Booksellers, printers and publishers highlight the essential nature of books for Europe’s culture, education and economy in a joint statement
During the last 18 months, when most countries have experienced periods of confinement, books have proven their important added value in coping with loneliness, reinforcing ties between people and expanding our horizons, while stimulating our minds and creativity. Books contribute to well-being, creativity and cognitive achievements on a daily basis.
Books are essential cultural goods
Books offer an invaluable source of culture, creativity and food for the mind. They are key vehicles of knowledge preservation and dissemination and allow readers to let their imagination run free and escape into different worlds. They are essential in promoting freedom of expression, literacy and reading – the fundamental basis of a knowledge society – and foster greater democratic participation.
Books are essential to the development of local communities
Authors, publishers, printers and booksellers offer an important contribution to communities and society as a whole from the educational, cultural, and economic points of view. The book value chain is essential to provide access to literature and culture for all, thus improving reading habits across societies.
While digital technologies have proven to be very helpful in navigating through the difficulties of the past year, print books equally played their part. Being fair and inclusive, their very existence ensures that everyone in society – even those who lack digital skills or means – has access to culture, which is now more important than ever.
Books are essential for Europe’s economy
COVID-19 prompted many different policy responses at national level, with many countries imposing movement restrictions and even full lockdowns, leaving businesses that rely on physical presence of customers in a precarious position. Booksellers, as many of their retail counterparts, were forced to close their doors for many weeks and months – resulting in drastically reduced sales numbers and a de facto knockout effect on other actors of the book chain. This compromises the profitability of the entire book value chain and puts further pressure on its, already fragile, economic situation.
Printed books are essential to relax and disconnect
The last 18 months have drastically increased the amount of time we spend in front of screens: from daily teleworking to remote education and from online meetings to evening binge-watching.
A recent OECD study reports that students spend more and more time online, be it for school or for entertainment. For instance, already in 2018, a Danish 15-year-old spent 45 hours per week online. Printed books are essential to disconnect and enjoy time offline. Indeed, as the OECD study reveals, young people enjoy reading more when they read in print.
Yes to Christmas with books
The holiday season represents an important part of the yearly revenues for many businesses, printers, publishers and booksellers included. Books are one of the favourite Christmas presents of Europeans.
FEP, Intergraf and EIBF call on European and national authorities to:
- Follow the lead of several European countries (e.g. Italy, France, Belgium) in recognising books as essential cultural goods, thus allowing bookshops to remain open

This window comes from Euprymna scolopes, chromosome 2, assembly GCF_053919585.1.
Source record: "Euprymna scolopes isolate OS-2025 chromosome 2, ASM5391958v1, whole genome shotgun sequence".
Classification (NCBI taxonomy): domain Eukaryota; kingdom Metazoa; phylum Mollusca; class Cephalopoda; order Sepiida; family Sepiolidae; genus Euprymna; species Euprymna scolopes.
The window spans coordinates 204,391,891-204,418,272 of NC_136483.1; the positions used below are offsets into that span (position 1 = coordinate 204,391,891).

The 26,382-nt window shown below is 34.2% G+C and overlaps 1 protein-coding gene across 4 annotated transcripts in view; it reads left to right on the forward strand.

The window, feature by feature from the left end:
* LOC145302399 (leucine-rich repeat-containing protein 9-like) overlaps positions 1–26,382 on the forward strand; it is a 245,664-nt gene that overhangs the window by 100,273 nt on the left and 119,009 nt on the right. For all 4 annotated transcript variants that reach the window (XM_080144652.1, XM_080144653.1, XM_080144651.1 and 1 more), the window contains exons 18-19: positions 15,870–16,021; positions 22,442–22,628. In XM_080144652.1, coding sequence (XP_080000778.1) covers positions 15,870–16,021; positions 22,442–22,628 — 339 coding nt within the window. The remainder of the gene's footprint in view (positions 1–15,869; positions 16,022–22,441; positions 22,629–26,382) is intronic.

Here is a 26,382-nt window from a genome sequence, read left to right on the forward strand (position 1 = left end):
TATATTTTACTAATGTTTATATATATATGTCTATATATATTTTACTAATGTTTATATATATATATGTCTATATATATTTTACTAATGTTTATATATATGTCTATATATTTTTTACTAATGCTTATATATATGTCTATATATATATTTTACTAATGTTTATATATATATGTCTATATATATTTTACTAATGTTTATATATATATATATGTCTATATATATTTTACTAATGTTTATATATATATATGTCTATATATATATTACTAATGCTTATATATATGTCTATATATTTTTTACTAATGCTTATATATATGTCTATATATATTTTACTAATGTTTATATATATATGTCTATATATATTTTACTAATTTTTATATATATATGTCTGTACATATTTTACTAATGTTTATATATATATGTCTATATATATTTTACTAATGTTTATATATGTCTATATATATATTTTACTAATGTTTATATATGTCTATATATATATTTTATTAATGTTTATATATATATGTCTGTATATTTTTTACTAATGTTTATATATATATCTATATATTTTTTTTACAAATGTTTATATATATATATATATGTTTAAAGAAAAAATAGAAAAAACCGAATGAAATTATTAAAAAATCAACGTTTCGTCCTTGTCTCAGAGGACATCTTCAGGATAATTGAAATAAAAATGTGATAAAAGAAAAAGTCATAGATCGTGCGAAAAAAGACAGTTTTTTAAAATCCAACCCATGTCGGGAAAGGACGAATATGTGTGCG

- Recognise the importance of reading and books in the field of culture and education
- Recognise the proven advantages of books in enabling the development of critical thinking
- Recognise the important role that bookshops play in their local communities
- Recognise the added value of printed books as tools of inclusion
EIBF Co-President, Jean-Luc Treutenaere, notes: “The bookselling, publishing and printing sectors stand united in emphasising the essential value of books, especially during the festive season. Books are sources of culture and creativity, and bookshops play a central role in promoting reading and in building fairer and more inclusive communities. This holiday season, visit your local bookshop: there is no gift quite like a book.”
Intergraf President, Ulrich Stetter, said: “Books are a very important cultural and educational product. Reading long informational texts in print has proven to be better for understanding and retention. Books are important for learning and understanding complex facts. Europe is in a great position to have an industry composed of small and medium sized companies that are active in this sector. The Christmas season is one of the most important seasons for our companies and we need to ensure that the value chain continues to strive – especially in these difficult times.”
FEP President, Peter Kraus vom Cleff states: “At the eve of the Christmas holidays, when we all long for both some cosy rest time and sharing presents with our loved ones, books remain one of our favourite pastimes. Especially in these troubled times books allow and enable us to travel and escape with our imaginations. And paper is very well suited for these imaginary journeys, with each turning of the pages we are entering worlds of knowledge, entertainment, pleasure, and new perspectives.”
EIBF, FEP and Intergraf will jointly be working on a complete Declaration which will also deal with the importance of print books for Europe’s economy as well as for education, the excellent sustainability of our products as well as their function as a source of information and entertainment for those persons who are not able to use digital alternatives.